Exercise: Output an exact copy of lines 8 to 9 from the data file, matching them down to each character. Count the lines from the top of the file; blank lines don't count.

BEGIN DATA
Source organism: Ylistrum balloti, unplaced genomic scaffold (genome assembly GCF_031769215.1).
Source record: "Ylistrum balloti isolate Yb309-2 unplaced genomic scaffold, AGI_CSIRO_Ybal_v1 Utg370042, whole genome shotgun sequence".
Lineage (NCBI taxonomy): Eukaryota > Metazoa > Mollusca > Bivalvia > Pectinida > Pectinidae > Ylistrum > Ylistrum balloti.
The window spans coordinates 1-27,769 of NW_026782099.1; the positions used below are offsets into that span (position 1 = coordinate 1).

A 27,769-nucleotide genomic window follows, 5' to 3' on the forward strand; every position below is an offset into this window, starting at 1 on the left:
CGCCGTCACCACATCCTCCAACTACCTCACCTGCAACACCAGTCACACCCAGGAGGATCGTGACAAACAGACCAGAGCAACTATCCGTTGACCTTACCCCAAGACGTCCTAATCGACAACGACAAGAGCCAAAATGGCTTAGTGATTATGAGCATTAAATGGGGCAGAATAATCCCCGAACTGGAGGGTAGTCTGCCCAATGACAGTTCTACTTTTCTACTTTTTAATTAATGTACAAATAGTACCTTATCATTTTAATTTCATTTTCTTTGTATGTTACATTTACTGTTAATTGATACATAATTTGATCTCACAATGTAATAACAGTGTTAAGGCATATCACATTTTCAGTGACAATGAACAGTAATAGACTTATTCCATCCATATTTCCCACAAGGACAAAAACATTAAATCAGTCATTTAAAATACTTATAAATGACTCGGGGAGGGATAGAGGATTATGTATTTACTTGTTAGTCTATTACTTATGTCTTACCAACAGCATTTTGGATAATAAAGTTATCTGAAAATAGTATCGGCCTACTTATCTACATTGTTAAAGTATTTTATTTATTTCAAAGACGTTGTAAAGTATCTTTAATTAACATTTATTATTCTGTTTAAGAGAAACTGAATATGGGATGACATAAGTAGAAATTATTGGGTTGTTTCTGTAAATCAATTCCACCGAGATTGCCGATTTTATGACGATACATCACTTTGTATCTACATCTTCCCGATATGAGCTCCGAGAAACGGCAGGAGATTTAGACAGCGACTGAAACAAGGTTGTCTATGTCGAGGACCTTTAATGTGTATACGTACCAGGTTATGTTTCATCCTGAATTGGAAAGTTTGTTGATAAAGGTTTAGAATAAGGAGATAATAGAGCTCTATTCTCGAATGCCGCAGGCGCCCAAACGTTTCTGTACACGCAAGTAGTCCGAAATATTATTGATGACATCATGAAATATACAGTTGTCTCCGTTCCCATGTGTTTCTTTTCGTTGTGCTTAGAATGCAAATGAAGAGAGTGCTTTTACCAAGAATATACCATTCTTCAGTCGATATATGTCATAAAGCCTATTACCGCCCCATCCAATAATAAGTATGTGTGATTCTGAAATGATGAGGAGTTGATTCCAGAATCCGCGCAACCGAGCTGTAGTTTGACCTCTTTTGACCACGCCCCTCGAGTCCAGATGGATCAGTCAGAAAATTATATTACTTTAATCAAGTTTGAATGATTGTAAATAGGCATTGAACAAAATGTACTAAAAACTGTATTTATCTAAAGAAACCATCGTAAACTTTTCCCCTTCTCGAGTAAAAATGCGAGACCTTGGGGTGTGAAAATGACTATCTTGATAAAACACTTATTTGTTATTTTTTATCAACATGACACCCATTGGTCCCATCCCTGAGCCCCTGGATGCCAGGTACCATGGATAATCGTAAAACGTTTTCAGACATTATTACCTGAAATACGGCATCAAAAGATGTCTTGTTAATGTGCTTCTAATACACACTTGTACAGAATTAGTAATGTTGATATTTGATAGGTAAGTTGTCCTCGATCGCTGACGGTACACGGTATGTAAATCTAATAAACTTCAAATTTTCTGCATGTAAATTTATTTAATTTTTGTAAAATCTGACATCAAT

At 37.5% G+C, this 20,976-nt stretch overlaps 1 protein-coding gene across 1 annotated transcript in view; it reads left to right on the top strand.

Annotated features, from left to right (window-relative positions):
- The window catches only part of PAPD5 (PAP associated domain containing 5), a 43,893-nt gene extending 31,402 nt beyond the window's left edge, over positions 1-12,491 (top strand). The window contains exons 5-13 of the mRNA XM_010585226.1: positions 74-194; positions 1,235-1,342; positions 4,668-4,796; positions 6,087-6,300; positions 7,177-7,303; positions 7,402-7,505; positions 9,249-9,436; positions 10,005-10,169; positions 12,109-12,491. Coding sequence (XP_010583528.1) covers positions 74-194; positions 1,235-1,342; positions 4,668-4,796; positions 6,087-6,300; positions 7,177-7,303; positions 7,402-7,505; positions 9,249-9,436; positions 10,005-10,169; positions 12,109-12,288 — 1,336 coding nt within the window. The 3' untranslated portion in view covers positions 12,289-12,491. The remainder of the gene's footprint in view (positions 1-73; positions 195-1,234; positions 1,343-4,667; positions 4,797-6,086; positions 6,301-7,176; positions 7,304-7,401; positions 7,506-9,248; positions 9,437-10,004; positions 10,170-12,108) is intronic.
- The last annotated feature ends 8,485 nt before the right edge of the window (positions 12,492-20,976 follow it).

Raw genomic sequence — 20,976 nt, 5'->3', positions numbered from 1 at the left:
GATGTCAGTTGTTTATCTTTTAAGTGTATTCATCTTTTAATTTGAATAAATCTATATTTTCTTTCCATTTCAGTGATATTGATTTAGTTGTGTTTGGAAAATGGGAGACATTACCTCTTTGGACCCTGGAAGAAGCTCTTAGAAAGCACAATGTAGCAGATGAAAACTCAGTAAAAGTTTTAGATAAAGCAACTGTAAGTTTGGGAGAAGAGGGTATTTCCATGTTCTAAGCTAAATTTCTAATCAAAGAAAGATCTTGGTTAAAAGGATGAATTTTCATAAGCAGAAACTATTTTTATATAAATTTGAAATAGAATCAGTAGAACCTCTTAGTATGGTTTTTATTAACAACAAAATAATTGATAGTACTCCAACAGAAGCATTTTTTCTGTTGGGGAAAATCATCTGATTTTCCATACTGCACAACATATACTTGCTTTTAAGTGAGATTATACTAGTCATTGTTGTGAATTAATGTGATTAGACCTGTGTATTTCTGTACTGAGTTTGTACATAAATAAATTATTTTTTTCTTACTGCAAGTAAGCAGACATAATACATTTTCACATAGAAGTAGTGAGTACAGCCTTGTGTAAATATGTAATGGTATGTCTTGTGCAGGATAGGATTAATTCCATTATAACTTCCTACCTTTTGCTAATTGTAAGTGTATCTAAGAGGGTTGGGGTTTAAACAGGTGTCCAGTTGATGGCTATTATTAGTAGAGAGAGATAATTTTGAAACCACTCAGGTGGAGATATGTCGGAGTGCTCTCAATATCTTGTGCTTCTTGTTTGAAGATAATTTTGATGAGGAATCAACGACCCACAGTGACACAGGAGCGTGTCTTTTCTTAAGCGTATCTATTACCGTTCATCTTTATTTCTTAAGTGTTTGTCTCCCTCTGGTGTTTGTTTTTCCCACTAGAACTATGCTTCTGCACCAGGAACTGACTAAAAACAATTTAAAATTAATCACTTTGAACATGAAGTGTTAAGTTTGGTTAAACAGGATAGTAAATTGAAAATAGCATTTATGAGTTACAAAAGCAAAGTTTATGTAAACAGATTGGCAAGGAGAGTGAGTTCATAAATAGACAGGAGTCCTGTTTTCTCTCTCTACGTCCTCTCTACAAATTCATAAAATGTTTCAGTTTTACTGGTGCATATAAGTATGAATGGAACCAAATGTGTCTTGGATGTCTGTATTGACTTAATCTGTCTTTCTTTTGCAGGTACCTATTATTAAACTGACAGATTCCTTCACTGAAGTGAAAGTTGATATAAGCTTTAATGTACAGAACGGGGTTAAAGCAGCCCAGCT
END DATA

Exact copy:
Annotated features, from left to right (window-relative positions):
- The window catches only part of PAPD5 (PAP associated domain containing 5), a 43,893-nt gene extending 31,402 nt beyond the window's left edge, over positions 1-12,491 (top strand). The window contains exons 5-13 of the mRNA XM_010585226.1: positions 74-194; positions 1,235-1,342; positions 4,668-4,796; positions 6,087-6,300; positions 7,177-7,303; positions 7,402-7,505; positions 9,249-9,436; positions 10,005-10,169; positions 12,109-12,491. Coding sequence (XP_010583528.1) covers positions 74-194; positions 1,235-1,342; positions 4,668-4,796; positions 6,087-6,300; positions 7,177-7,303; positions 7,402-7,505; positions 9,249-9,436; positions 10,005-10,169; positions 12,109-12,288 — 1,336 coding nt within the window. The 3' untranslated portion in view covers positions 12,289-12,491. The remainder of the gene's footprint in view (positions 1-73; positions 195-1,234; positions 1,343-4,667; positions 4,797-6,086; positions 6,301-7,176; positions 7,304-7,401; positions 7,506-9,248; positions 9,437-10,004; positions 10,170-12,108) is intronic.